The death of a paraglider in Queenstown last year has been ruled accidental after the commercial pilot lost control of a glider aircraft.
Benjamin Letham, died on April 22, 2017 when, while paragliding over Queenstown, he became entrapped in his paraglider and fell to his death, landing in the grounds of the Queenstown Primary School.
Letham, 26, originally from Scotland, was a commercial paraglider pilot and had been contracted to GForce Paragliding for three years.
He had amassed a total of 345.45 flight hours in undertaking tandem commercial flights and completed a total of 2016 such flights.
He was regarded by those who knew him as a highly-skilled, highly-capable and very talented pilot. In addition to his commercial flying, he flew extensively recreationally.
On April 22, Letham undertook a recreational flight. He took off from a designated area on Bob's Peak above Queenstown, with his intended landing point being in the Queenstown Primary School grounds.
During his flight, he undertook a number of "infinity loops", an aerobatic manoeuvre in which the pilot causes himself and the canopy to rotate around a horizontal axis as if somersaulting.
Letham successfully undertook about seven of such loops but on the eighth appeared to have insufficient momentum to carry him through the completion of the loop.
Instead, he fell into the canopy, which was at that point below him. He became entrapped within the canopy with the consequence that it collapsed and could no longer function as an airfoil.
Either due to that entrapment or the proximity of the ground, he was unable to deploy a reserve chute.
He fell to his death and received multiple traumatic injuries, including; skull fractures, a fractured spine and multiple rib fractures, etc.
The injuries were un-survivable and likely to have been instantly fatal.
The death was subsequently referred to the coroner.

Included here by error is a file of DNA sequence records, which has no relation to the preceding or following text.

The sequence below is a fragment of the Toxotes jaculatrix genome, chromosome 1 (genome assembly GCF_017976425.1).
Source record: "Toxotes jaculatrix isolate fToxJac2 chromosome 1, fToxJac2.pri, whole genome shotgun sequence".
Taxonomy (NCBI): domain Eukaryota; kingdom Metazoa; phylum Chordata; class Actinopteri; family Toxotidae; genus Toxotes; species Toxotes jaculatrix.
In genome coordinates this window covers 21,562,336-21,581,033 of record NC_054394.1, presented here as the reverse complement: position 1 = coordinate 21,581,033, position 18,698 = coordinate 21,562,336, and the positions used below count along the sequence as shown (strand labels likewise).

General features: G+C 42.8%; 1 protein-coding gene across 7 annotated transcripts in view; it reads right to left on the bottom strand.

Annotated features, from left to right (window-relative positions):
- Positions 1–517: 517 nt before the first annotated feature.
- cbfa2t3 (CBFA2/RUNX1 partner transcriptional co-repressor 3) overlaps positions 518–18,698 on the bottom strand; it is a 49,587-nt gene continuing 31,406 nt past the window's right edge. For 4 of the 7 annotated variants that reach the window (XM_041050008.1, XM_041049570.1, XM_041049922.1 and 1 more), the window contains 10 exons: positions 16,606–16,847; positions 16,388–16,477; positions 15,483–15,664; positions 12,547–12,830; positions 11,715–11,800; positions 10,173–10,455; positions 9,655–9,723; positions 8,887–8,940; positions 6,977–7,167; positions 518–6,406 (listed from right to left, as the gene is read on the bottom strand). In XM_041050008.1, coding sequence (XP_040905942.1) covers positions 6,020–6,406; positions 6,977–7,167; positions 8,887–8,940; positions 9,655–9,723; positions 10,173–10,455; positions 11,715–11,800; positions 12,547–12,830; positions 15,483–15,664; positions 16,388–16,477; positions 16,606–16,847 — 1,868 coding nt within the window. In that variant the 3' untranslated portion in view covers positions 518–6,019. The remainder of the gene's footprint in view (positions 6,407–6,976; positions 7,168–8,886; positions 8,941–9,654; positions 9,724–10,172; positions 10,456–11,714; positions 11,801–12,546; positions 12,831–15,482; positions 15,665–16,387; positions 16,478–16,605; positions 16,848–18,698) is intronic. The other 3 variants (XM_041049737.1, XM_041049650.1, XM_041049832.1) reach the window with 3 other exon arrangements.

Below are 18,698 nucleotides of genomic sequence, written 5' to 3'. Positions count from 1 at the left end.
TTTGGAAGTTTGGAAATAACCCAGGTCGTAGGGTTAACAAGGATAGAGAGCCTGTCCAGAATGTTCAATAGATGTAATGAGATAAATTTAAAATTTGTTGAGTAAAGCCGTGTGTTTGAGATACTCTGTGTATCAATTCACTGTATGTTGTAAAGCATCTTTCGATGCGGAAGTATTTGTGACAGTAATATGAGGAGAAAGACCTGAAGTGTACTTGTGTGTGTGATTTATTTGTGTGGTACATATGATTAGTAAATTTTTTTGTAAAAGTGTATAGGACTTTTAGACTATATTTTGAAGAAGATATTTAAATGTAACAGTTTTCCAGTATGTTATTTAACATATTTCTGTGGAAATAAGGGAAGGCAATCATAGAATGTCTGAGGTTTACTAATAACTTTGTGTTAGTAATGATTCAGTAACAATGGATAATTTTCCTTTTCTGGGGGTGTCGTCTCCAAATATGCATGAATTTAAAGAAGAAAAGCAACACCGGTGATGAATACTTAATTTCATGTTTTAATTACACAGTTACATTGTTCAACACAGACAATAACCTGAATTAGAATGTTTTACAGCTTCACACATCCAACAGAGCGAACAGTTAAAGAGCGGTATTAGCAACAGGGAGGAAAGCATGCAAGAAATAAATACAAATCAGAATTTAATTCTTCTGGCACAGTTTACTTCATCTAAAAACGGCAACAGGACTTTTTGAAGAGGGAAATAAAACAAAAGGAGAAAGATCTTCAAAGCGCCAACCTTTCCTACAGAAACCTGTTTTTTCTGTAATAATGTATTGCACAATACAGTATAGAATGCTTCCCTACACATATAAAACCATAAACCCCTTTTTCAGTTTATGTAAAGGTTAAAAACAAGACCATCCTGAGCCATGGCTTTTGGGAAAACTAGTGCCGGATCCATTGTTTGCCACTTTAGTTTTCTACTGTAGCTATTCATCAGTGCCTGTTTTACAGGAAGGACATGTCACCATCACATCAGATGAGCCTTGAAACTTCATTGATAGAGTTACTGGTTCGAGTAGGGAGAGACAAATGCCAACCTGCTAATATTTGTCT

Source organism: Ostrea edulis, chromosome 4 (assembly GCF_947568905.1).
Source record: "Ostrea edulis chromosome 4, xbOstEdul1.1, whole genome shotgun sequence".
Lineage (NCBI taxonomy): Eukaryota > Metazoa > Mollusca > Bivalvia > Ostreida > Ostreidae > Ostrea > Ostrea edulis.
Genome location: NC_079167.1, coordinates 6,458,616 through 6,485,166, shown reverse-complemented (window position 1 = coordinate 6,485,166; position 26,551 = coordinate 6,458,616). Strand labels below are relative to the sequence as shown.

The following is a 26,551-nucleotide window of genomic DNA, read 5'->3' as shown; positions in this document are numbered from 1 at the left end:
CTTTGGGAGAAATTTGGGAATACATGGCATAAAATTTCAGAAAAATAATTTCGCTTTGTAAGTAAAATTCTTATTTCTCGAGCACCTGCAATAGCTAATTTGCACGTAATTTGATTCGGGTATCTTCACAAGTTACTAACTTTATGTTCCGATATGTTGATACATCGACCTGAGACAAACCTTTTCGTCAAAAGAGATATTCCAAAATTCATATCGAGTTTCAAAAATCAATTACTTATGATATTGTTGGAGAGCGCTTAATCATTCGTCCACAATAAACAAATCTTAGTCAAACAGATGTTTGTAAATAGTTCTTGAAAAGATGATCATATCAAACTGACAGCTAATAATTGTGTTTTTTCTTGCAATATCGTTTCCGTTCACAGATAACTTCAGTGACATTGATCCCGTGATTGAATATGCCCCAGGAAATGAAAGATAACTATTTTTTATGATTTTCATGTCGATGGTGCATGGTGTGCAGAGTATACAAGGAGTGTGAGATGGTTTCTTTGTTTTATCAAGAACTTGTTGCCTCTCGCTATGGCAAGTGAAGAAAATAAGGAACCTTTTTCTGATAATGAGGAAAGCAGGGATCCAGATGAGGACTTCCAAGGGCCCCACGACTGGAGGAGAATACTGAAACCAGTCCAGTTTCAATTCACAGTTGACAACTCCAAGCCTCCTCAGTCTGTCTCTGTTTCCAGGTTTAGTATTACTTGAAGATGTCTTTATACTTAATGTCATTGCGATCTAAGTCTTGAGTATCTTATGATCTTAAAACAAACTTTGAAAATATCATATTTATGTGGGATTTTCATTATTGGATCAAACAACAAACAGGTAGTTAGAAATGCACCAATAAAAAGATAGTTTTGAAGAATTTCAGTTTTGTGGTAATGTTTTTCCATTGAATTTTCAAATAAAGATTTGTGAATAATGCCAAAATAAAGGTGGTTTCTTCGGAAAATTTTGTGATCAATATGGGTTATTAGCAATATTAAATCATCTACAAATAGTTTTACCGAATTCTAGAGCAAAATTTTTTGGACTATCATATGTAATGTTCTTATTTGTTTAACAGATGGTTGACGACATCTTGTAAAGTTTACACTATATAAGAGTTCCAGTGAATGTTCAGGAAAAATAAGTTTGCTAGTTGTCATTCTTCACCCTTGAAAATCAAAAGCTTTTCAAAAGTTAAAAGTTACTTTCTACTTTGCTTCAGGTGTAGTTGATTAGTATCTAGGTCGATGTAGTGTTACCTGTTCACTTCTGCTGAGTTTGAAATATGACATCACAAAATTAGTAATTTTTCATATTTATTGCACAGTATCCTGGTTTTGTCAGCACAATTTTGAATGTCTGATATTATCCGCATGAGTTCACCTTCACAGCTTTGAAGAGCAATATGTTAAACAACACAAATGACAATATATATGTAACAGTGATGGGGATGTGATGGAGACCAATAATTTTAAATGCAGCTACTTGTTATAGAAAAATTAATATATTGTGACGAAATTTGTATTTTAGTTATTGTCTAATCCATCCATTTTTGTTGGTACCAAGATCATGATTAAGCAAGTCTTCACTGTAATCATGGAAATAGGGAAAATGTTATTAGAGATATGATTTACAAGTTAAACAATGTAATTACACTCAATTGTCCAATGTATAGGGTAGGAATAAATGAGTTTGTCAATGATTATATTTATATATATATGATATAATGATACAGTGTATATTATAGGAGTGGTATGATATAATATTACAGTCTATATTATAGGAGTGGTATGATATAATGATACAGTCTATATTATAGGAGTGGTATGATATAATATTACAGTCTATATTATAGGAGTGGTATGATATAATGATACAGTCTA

After an inquiry into Letham's death, coroner David Robinson ruled Letham died of multiple traumatic injuries after accidentally losing control of the paraglider.
The accident was investigated by the Civil Aviation Authority who advised the coroner that Letham had been practising the aerobatic manoeuvre for approximately three months and had been witnessed by other experienced pilots to be competent.
The infinity loop is considered as an advanced and a competition-type manoeuvre. It is generally carried out at a height above ground allowing sufficient time to recover should an in-flight emergency occur, they said.
CAA investigators concluded that the continuum of multiple infinity loops conducted over a short distance and height did not provide sufficient room for recovering from a loss of control.
Robinson said Letham's death appeared ultimately to have been due to a lack of momentum when undertaking the final loop.
He adopted the recommendation of the CAA that aerobatic flights should be conducted at a height above ground at which a pilot can manage an in-flight emergency and recover the aircraft.
A pre-flight assessment of the manoeuvres to be carried out, and the amount to be conducted, could be discussed with peers to provide an objective risk assessment, recommendations suggested.
During the manoeuvres, pilots need to maintain an appropriate level of situational awareness of their surroundings, to ensure a suitable safety margin is maintained, the CAA added.
Robinson directed to have the findings provided to the NZ Hang Gliding and Parachute Association.
"In order that the circumstances of Letham's death and the risks associated with excessive numbers of infinity loops can be highlighted", he said.
Robinson extended his deepest condolences to Letham's family and friends.